Good decision defends bad rhetoric

By Kay Nguyen

The Supreme Court’s recent decision to protect protesting Westboro Baptist Church members and their right to free speech meant good things for the sanctity of the First Amendment.

But it doesn’t say that those members are good people.

The 8-1 decision that ruled in favor of Westboro members and its pastor and leader, Fred Phelps, was monumental because of the uniquely emotional nature of the situation at hand.

In 2006, Marine Matthew Snyder died while serving in Iraq. Members of the church, which is based in Topeka, Kan., came to protest at Snyder’s funeral in Westminster, Md.

While the particular situation — protesters were holding signs emblazoned with phrases like “God Hates Fags” and other irreverent, hateful things —  was definitely a case in which protestors were in the wrong morally, they were not legally wrong.

It saddens me to think that Snyder died while fighting to uphold the very rights that protect the controversial Westboro protesters and their speech.

I believe freedom of speech is a very important right because I am a journalist. There’s always the old adage about the First Amendment being the first on the Bill of Rights for a reason.

It’s unfortunate that it took a scenario like this to bring a landmark First Amendment case before the Supreme Court, but the landslide decision the justices made affirmed what I believe in.

Time, place and manner restrictions are rarely enacted because the manner of restriction is very subjective.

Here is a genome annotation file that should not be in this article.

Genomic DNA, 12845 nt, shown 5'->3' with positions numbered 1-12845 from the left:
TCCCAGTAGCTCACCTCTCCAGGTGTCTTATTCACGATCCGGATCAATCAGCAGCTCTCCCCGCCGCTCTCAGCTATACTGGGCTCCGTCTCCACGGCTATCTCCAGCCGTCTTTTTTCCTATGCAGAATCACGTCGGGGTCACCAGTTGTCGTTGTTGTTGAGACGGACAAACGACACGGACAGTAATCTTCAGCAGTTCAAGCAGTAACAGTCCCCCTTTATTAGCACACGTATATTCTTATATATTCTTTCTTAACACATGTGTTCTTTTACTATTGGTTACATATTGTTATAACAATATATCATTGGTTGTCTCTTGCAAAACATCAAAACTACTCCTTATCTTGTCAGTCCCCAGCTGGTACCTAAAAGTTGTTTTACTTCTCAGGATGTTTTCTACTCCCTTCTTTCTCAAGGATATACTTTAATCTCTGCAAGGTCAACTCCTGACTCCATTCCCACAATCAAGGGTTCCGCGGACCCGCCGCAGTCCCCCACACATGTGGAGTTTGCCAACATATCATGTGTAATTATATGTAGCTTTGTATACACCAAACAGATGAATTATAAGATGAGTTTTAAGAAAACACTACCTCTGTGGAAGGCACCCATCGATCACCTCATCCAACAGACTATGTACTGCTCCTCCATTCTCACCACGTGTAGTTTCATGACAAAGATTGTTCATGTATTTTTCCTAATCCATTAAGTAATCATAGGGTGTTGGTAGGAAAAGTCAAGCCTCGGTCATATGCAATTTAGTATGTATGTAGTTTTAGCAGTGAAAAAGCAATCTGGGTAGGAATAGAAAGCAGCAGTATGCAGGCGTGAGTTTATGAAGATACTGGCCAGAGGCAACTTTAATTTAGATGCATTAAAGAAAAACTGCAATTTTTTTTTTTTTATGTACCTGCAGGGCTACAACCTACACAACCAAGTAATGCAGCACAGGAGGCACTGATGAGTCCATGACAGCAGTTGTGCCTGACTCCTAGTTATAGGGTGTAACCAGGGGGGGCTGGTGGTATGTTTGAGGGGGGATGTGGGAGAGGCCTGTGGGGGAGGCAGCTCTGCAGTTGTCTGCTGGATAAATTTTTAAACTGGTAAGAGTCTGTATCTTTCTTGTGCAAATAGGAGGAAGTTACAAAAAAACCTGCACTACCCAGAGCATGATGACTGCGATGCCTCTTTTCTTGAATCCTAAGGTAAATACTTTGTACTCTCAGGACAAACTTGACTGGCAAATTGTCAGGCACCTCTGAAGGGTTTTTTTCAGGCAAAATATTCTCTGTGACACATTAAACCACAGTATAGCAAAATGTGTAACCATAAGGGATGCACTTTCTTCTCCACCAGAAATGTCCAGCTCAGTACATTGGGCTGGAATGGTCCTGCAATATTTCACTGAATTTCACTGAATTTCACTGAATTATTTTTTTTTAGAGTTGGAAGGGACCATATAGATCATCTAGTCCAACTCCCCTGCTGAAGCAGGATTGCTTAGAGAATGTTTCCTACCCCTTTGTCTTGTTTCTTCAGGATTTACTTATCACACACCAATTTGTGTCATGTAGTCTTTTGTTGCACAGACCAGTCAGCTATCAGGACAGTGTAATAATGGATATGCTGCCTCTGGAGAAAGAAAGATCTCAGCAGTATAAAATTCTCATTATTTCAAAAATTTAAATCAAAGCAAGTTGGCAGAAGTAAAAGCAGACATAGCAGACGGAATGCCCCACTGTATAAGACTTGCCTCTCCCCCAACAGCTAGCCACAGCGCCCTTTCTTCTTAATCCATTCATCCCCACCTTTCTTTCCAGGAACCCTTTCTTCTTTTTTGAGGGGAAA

It is hard to defend what the protesters display on their signs.

If the justices had drawn a line when it came to speech during funerals, where would the line have stopped with regard to free speech?

What Phelps and his cohorts do is completely legal. Justice Samuel Alito wrote in his dissenting opinion that “‘most if not all jurisdictions permit recovery in tort for the intentional infliction of emotional distress,” but also admitted it was “a very narrow tort with requirements that ‘are rigorous, and difficult to satisfy.'”

The court decided those requirements were not met. The group stands in public areas that happen to be outside military funerals and has a right to assemble.

They have done so at over 600 funerals. While the speech they utter is defamatory in nature, they are not directly slandering.

They are following the law and eight justices agreed with that. When he delivered the court’s opinion, Chief Justice John Roberts said, “such speech cannot be restricted simply because it is upsetting or arouses contempt.”

He also said the language “may fall short of refined social or political commentary, the issues they highlight … are matters of public import.”

I echo those sentiments and the seven other concurring opinions from the judges of the high court do too.

Events like this —  the story of the 1979 American Nazi Party march in Skokie, Ill., also comes to mind — show the most negative side of human nature.

However, it comes with the luxury of having a public forum of ideas available. Positive things, like the camaraderie of the Patriot Guard that goes to protect military funerals from the Westboro protesters, can come out of witnessing evils.